Declining Enrolment in a Clinical Trial and Injurious Misconceptions: Is There a Flipside to the Therapeutic Misconception?
Clinical Ethics 2007 December; 2(4): 193-200
The term 'therapeutic misconception' (TM) was introduced in 1982 to conceptualize how some psychiatry trial participants perceived and interpreted their involvement in research. TM has since been identified in many settings and is a major component in research ethics discussions. A qualitative study included a subgroup of interviews with five parents (two couples, one mother) who declined to enrol their baby in a neonatal trial. Analysis suggested the possibility of a counterpart to TM which, given the original terminology, we term the 'injurious misconception' (IM). While TM is closely linked to the elision of care and research, and involves an over-stated sense of benefit and protection, IM may be a product of a particularly keen and discomforting sense of distinctions between care and research and a correspondingly over-stated sense of risk and threat.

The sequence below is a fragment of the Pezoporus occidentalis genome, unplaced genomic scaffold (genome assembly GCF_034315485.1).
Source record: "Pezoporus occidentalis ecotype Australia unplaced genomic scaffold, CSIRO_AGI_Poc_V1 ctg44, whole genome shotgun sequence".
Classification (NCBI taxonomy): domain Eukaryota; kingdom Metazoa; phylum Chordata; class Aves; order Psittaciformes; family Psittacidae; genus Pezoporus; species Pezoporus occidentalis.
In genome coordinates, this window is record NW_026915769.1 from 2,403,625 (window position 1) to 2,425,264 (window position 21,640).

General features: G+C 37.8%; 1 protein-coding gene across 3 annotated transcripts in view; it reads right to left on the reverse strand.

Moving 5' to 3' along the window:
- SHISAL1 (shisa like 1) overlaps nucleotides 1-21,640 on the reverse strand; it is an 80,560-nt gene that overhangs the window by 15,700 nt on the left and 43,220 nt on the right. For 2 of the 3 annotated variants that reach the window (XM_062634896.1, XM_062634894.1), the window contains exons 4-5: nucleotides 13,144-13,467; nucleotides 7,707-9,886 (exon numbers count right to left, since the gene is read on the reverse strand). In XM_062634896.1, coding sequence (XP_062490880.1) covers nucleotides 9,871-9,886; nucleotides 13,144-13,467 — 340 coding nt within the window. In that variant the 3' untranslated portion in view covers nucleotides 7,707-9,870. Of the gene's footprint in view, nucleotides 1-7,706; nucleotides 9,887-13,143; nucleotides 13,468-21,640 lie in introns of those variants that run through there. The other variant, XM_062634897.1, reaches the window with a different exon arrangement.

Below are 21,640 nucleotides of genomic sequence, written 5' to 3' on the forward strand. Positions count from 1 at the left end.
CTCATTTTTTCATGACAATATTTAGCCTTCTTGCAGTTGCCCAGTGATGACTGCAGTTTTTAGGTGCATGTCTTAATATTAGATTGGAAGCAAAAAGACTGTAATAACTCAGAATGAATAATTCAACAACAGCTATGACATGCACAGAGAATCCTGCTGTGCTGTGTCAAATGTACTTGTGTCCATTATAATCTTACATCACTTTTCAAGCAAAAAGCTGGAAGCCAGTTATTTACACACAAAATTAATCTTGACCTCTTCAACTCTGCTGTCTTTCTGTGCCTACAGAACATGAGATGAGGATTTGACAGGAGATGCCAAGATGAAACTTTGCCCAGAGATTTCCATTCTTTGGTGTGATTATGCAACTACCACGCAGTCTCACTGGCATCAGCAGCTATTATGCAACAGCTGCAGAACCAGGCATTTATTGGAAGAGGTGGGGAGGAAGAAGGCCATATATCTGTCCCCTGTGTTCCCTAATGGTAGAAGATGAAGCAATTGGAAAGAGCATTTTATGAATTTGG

Ethics; Interviews; Parents; Psychiatry; Research; Research Ethics; Risk; Terminology; Therapeutic Misconception; Sociology of Health Care; Human Experimentation Policy Guidelines / Institutional Review Boards; Informed Consent or Human Experimentation; Research on Newborns and Minors; Minors / Parental Consent;
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